Getting the Most Out of Your Side of Beef: Chef’s Tips for Short Ribs

Short ribs

Ask Chef Phyllis:

After purchasing a half side of beef last summer, I have very little of the better cuts like steak, filet mignon, and roast left by the end of the year. I saw your recipe for French Beef Stew on Facebook (I’m Jena’s friend) and decided to try it. The beef cubes were incredibly tender and easy to prepare in the slow cooker—and the red wine was a nice touch. The packages I have left are ground meat, beef cubes, and short ribs. I have lots of uses for the hamburger meat and now the beef cubes. Any suggestions for the short ribs?
—Kathy Hendrix from Aurora, CO

I hear this so often—everyone overlooks the short ribs from a side of beef and goes for the tender steaks and festive roasts first. I hope this recipe will change that. It’s somewhat reminiscent of a New England style boiled dinner, but what I’ve chosen here is a bit more elaborate. These ribs are flavorful, eat-with-your-fingers tender, and simple to prepare when slow cooked in the oven.

You’ll find versions of this dish in several countries around the world. The French serve the classic boiled Pot-au-Feu. Koreans prepare a garlicky version known as Galbi. The Germans know it as Rinderrippchen. And in Italy you can order Bolliti Misto, wine-flavored braised ribs often served from street carts at summer festivals. Most short ribs recipes have one thing in common: slow cooking in broth with root vegetables. But this recipe, which was inspired from the Piedmont area of Italy, is enhanced with fresh lemony thyme and Marsala wine poured over the top. The wine glazes the ribs and adds a hint of sweetness to the sauce. Who says winter meals can’t be festive?

This recipe makes 6 generous portions. Serve with baby red potatoes, cabbage, and creamy horseradish sauce.

  • 6–7 lbs. beef short ribs (about 1 lb. per person)
  • Sea or kosher salt and coarse black pepper
  • 3 tablespoons olive oil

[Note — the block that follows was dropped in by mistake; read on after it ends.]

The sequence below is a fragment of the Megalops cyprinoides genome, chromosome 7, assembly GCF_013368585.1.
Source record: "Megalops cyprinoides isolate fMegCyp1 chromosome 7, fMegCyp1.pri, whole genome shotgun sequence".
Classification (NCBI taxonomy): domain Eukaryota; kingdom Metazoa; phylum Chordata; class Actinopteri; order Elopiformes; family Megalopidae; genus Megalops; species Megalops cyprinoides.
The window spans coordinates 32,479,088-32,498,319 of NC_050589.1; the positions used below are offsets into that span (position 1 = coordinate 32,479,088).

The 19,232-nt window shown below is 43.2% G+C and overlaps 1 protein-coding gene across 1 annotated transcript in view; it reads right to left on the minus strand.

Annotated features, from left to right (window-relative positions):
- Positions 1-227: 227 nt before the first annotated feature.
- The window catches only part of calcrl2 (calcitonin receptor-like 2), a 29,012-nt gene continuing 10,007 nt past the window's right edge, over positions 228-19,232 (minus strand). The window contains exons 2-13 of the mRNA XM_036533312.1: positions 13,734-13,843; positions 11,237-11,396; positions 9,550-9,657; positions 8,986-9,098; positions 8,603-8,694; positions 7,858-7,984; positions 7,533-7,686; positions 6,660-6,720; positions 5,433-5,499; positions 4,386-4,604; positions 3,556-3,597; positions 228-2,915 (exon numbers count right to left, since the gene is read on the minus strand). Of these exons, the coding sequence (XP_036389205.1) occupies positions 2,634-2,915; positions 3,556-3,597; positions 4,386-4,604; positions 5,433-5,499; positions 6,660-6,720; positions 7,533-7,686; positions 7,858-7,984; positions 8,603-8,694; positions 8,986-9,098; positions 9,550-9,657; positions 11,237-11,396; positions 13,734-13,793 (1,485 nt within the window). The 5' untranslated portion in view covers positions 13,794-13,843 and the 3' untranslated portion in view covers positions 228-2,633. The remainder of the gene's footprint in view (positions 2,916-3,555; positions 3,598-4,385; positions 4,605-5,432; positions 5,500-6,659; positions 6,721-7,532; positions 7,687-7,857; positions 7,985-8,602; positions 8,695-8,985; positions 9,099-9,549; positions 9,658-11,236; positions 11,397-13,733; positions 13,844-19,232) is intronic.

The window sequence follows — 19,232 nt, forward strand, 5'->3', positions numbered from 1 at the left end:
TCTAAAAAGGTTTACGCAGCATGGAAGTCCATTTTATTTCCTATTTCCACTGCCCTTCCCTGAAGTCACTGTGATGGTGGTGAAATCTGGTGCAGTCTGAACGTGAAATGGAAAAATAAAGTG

• 3 tablespoons lard
  • 3 large carrots, peeled and cut into ½-inch thick rounds
  • 2 medium red onions, sliced
  • 1 rutabaga, diced
  • 1½ cups water
  • 1½ cups Marsala wine
  • 3 cups beef or veal stock
  • 1 leek, washed, green and white parts cut into ½-inch slices
  • 10 garlic cloves, minced
  • 1 bunch (about 10 sprigs) fresh thyme, tied with a string, or 4 tablespoons dried thyme
  • 24 baby red potatoes
  • 1 large (1½–2 lbs.) Savoy or green cabbage, cut into 6 wedges

For the Horseradish Sauce:
Mix 1 cup sour cream or thick crème fraîche, 3 tablespoons freshly grated horseradish (or 3 tablespoons prepared white horseradish), and ½ teaspoon each of salt and coarsely ground black pepper. Refrigerate until serving time.


  1. Preheat oven to 350°F. Sprinkle short ribs generously with salt and pepper.
  2. Heat olive oil and lard in a large, heavy ovenproof pot over medium-high heat. Working in batches, brown short ribs about 2 minutes on each side. Transfer to a bowl.
  3. Add carrots, onions, and diced rutabaga. Cook them slightly while stirring and scraping up any browned bits with a wooden spoon. Stir in the water, Marsala wine, beef or veal stock, leeks, garlic, and thyme.
  4. Return short ribs to the pot. Cover and transfer to the oven for 2 hours. Add new potatoes and cabbage, making sure to submerge them so the short ribs are on top
  5. Return pot to the oven and cook, uncovered, for 1 hour longer or until the vegetables are tender and the potatoes are falling off a fork. If you used fresh thyme, remove the bunch.
  6. Serve in large wide bowls or deep plates. Each serving should include 3–4 baby potatoes and 1 cabbage wedge. Top with more vegetables, broth, and short ribs. Serve horseradish sauce on the side—along with lots of napkins.

Chef Phyllis


To choose your organically grown and fresh ingredients wisely, use the following criteria:

  • chemical- and hormone-free meat
  • wild-caught fish
  • pasture-raised, organic eggs
  • whole, unrefined grains
  • virgin, unrefined, first-press organic oils
  • whole-food, unrefined sweeteners
  • pure, clean, spring water
  • sea salt
  • raw and/or cultured milk and cream products

Phyllis Quinn

Phyllis Quinn is a chef, food writer, and founder of Udderly Cultured, a class that teaches how to make homemade fresh mozzarella, butter, yogurt, cottage cheese, and other cultured products. Private lessons are available. For a reservation, call Phyllis at 970-221-5556 or email her at Rediscover nearly lost cooking methods and get one-of-a-kind recipes in her books The Slow Cook Gourmet and Udderly Cultured: The Art of Milk Fermentation.

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